Science: on the march or in retreat?

In around 600 locations around the world, on 22 April 2017, there were demonstrations described as ‘marches for science’. These marches were organised to make the following point:

‘We marched because science is critical to our health, economies, food security, and safety. We marched to defend the role of science in policy and society.’

More specifically, the organisers wanted to reinforce one of the key characteristics of an enlightened society, that public policy (and other) decisions should be taken on the basis of evidence.

Less than two weeks later in the United States of America, the Environmental Protection Agency has dismissed from its scientific review board all its academic members, replacing them with representatives of the industries that the EPA was set up to regulate.

In the development and implementation of environmental policy there are, as in all areas of scientific investigation, reasons for ensuring that points of view contradicting received wisdom are given consideration. But in this as in every other area, such consideration should be based on evidence rather than assertion, and certainly should not overlook the vested interests of those expressing the points of view in question.

Social, scientific and cultural enlightenment was not won easily through the course of human history. It is very easily lost. Universities have a very special responsibility to make the case – the unarguable case – that clear evidence should be sought and given priority in all matters of public policy. Dismissing from view those able to provide that evidence should and must be seen as a scandal, to be highlighted as such.

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7 Comments on “Science: on the march or in retreat?”

  1. Greg Foley’s own claim, alongside the article he cites, is indeed fake news. Of a kind that is, indeed, a problem.

    But that’s not the point. Politically motivated scientists think that chickens should be considered when designing henhouses, whereas it should be obvious that the right people to trust on this issue are the foxes. And at last, the US has a President who is willing to act on this principle.

    • Greg Foley Says:

      You’ve lost me I’m afraid.

      • You said that the article you cite shows that “Science has its own problem with fake news”. All it shows is that scientists are more agressively using positive language to describe their work. This may (or may not) be regrettable, but is completely different from fake news, which is making false claims.

        Clear now?

        • Greg Foley Says:

          It’s not a simple question of being true or false. It’s more subtle than that. It’s about being ‘economical with the truth’. It’s a particular problem in the biomedical sciences where advances of all kinds, even those in very basic sciences (especially human genetics) are inevitably accompanied by talks of ‘cures’, often within ridiculously short time-frames. This increases the apparent ‘impact’ of the work but forgotten in all of this are the patients.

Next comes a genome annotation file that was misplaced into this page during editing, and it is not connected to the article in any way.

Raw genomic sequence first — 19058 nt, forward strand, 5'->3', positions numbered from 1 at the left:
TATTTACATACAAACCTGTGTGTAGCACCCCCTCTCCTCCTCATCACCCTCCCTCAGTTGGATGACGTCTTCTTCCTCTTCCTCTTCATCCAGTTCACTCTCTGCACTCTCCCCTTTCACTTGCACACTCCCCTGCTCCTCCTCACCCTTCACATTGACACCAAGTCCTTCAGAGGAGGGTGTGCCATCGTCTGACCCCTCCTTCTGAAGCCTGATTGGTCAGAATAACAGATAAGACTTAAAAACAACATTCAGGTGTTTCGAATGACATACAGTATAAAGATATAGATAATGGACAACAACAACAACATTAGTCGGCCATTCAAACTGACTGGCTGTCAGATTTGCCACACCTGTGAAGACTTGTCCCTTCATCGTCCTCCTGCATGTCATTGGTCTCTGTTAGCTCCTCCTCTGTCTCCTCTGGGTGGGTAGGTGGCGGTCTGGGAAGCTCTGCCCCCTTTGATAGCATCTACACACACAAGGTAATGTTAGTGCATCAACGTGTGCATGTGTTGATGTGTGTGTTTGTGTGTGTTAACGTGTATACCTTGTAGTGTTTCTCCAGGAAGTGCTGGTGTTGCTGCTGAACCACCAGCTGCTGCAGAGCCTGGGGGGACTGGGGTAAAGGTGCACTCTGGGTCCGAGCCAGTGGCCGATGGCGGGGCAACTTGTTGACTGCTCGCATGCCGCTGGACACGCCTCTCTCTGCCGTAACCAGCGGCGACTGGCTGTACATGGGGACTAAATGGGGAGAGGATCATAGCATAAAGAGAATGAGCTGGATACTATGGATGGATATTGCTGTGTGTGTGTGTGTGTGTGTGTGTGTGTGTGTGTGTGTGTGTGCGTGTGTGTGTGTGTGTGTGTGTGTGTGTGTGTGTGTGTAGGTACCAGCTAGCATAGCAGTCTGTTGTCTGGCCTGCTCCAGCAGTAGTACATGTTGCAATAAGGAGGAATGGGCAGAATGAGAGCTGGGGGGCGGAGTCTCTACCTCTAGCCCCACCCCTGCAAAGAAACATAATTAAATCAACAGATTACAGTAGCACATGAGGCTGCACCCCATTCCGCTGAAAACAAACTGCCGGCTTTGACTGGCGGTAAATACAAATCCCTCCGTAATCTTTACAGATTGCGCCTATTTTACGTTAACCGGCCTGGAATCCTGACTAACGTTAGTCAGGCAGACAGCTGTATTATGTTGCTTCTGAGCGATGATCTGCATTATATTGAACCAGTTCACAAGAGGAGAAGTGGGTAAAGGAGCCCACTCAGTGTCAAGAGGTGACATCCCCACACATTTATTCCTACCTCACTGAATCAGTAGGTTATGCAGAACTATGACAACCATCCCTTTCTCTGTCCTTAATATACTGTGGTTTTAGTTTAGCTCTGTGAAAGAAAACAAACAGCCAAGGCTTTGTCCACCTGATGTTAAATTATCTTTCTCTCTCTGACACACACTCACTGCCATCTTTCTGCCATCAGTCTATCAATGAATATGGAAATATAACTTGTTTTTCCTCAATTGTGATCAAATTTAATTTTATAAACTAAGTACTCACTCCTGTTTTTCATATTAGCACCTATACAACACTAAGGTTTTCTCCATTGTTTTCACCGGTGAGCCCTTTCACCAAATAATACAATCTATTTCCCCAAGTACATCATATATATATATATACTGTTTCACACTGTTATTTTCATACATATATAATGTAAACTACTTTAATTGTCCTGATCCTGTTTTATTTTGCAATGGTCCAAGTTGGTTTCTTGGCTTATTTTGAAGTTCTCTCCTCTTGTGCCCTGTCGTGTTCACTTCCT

But that’s part of a wider debate around altmetrics and whether they will act as an incentive for all scientists to hype their work

          • I think I see where you are coming from, and may have done you an injustice. Problems of self-promotion are real, people being what they are, and require counter-action. But the unattainable ideal should not be the enemy of the mediocre reality of science as a human activity, in the face of their common enemy which is the unmitigated evil of contempt for reality.

  2. Vince Says:

    For what it’s worth I don’t think the people who vote against the Liberal consensus are against the thoughtful organisation of science or society. Nor do they think that things occur just ’cause. They know darn well that if their lives are being adversely affected then ‘somebody’ is at the other end to it. Whether they know who exactly or why is another matter.
    In the UK since the early 70s the EEC and then the EU was a very handy target to paint blame and one that was utterly incapable to explain itself in a sexy way that would cause people to reject the propaganda. It became a creature infested with ultra serious and utterly boring civil servants probably sent to Brussels and Strasbourg to keep their workmates in the home capital sane.
    That we have opportunists who took advantage of the results of the way the last 10 years were handled should’ve been a given. And anyone with an ounce of political awareness should’ve been able to predict it.
    As to the EPA. It would be a very foolish Board who doesn’t utterly ignore these developments for there is nothing more certain than within 10 years they will be paying vastly more than that saved to put right anything they do under this regime.

    I read this the other day but I had to contemplate a bit on it.

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